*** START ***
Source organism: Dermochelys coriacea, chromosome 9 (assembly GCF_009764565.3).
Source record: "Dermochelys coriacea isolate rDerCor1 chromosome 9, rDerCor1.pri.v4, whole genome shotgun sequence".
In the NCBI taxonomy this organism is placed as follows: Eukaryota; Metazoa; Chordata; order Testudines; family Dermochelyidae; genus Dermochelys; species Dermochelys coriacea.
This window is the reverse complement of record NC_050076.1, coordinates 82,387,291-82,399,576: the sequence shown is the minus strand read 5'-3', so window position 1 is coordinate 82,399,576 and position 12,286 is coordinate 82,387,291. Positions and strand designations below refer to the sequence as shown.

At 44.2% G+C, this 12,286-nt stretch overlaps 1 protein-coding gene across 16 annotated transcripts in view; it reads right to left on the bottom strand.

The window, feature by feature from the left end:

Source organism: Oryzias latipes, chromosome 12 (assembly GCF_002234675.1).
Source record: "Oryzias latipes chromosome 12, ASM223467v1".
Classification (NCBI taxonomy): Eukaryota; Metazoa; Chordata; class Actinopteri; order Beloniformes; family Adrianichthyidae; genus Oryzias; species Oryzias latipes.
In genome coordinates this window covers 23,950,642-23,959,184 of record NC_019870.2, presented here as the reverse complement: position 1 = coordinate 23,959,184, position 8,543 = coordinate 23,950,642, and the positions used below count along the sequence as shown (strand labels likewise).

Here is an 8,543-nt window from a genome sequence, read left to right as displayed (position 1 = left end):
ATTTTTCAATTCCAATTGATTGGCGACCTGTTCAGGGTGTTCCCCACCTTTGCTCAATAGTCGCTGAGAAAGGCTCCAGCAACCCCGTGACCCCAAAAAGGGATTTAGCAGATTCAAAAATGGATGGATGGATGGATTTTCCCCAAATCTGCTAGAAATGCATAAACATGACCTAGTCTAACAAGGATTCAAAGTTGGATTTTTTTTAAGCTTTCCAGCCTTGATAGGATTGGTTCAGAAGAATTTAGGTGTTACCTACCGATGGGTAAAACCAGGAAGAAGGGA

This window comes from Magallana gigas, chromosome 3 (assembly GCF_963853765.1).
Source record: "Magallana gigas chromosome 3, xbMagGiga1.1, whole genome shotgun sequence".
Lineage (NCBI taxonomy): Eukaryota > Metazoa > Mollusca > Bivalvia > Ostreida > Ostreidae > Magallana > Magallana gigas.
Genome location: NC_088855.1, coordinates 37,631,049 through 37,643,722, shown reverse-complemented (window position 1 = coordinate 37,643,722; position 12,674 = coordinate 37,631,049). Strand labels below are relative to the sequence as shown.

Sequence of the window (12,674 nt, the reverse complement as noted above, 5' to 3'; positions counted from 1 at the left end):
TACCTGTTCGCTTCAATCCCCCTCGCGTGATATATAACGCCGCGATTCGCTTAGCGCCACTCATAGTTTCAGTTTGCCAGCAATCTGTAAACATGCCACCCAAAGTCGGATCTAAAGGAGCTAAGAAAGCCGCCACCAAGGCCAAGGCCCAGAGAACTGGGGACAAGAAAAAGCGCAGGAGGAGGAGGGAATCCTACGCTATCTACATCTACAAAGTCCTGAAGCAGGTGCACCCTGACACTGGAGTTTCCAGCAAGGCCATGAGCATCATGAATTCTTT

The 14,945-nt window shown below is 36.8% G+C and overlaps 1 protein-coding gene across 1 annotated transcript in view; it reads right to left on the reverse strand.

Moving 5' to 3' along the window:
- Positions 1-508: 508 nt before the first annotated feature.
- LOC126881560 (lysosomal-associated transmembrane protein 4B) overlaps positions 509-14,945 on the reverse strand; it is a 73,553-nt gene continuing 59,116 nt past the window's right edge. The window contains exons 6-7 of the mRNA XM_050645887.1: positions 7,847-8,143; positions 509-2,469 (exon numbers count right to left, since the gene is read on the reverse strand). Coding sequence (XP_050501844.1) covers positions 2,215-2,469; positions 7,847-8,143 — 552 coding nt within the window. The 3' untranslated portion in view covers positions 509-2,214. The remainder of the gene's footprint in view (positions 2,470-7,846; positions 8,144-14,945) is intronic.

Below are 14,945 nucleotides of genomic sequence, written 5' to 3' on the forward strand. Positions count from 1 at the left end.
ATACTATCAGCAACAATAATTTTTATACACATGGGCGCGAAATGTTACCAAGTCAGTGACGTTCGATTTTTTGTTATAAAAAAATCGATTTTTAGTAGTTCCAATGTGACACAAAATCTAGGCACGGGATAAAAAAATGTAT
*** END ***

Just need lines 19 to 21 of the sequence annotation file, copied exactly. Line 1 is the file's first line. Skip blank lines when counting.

The 14,945-nt window shown below is 36.8% G+C and overlaps 1 protein-coding gene across 1 annotated transcript in view; it reads right to left on the reverse strand.

Moving 5' to 3' along the window:
- Positions 1-508: 508 nt before the first annotated feature.